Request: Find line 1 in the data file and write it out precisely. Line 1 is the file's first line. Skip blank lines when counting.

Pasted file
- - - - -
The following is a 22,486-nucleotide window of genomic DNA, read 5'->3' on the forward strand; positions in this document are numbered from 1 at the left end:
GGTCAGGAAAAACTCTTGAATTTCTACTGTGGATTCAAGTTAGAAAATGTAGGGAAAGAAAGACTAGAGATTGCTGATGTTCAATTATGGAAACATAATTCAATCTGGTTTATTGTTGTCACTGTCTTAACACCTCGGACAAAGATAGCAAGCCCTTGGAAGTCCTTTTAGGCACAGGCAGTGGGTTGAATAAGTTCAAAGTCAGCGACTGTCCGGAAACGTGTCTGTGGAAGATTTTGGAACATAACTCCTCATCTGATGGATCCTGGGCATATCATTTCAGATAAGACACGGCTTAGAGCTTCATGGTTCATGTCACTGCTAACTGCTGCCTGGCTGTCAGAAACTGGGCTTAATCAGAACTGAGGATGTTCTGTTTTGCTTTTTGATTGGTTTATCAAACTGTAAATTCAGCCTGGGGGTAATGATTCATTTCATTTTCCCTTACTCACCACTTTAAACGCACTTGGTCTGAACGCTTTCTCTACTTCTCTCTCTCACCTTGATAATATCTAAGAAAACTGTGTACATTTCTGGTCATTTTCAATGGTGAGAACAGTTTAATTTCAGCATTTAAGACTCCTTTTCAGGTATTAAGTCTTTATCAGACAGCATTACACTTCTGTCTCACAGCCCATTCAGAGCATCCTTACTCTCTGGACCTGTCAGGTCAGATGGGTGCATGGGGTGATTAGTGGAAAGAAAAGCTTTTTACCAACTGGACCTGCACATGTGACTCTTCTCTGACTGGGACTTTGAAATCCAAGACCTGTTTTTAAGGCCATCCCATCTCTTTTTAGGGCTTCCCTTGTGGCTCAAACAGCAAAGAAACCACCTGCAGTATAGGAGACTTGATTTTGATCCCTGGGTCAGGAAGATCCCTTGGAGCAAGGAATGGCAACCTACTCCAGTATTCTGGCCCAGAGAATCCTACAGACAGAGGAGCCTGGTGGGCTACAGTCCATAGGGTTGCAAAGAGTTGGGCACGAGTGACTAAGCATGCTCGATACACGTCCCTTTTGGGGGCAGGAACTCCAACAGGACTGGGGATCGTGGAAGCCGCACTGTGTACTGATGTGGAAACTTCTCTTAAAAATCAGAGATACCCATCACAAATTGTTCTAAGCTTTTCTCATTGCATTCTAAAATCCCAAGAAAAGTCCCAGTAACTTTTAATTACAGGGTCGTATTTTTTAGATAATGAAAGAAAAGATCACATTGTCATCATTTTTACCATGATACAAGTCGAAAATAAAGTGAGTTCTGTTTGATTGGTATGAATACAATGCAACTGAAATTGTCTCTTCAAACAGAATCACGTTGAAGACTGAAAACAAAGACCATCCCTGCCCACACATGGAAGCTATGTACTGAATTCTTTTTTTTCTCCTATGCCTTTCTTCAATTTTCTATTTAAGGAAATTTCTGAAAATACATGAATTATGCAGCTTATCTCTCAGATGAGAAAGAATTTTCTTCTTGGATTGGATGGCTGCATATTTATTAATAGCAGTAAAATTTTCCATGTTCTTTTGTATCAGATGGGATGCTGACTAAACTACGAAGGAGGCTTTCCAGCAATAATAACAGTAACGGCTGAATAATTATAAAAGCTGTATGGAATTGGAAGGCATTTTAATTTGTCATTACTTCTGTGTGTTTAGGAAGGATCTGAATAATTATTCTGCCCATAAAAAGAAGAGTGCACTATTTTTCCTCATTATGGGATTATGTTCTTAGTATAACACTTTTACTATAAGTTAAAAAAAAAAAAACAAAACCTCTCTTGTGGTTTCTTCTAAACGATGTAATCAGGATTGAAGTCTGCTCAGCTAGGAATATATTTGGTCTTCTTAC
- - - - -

The following is a 22,486-nucleotide window of genomic DNA, read 5'->3' on the forward strand; positions in this document are numbered from 1 at the left end: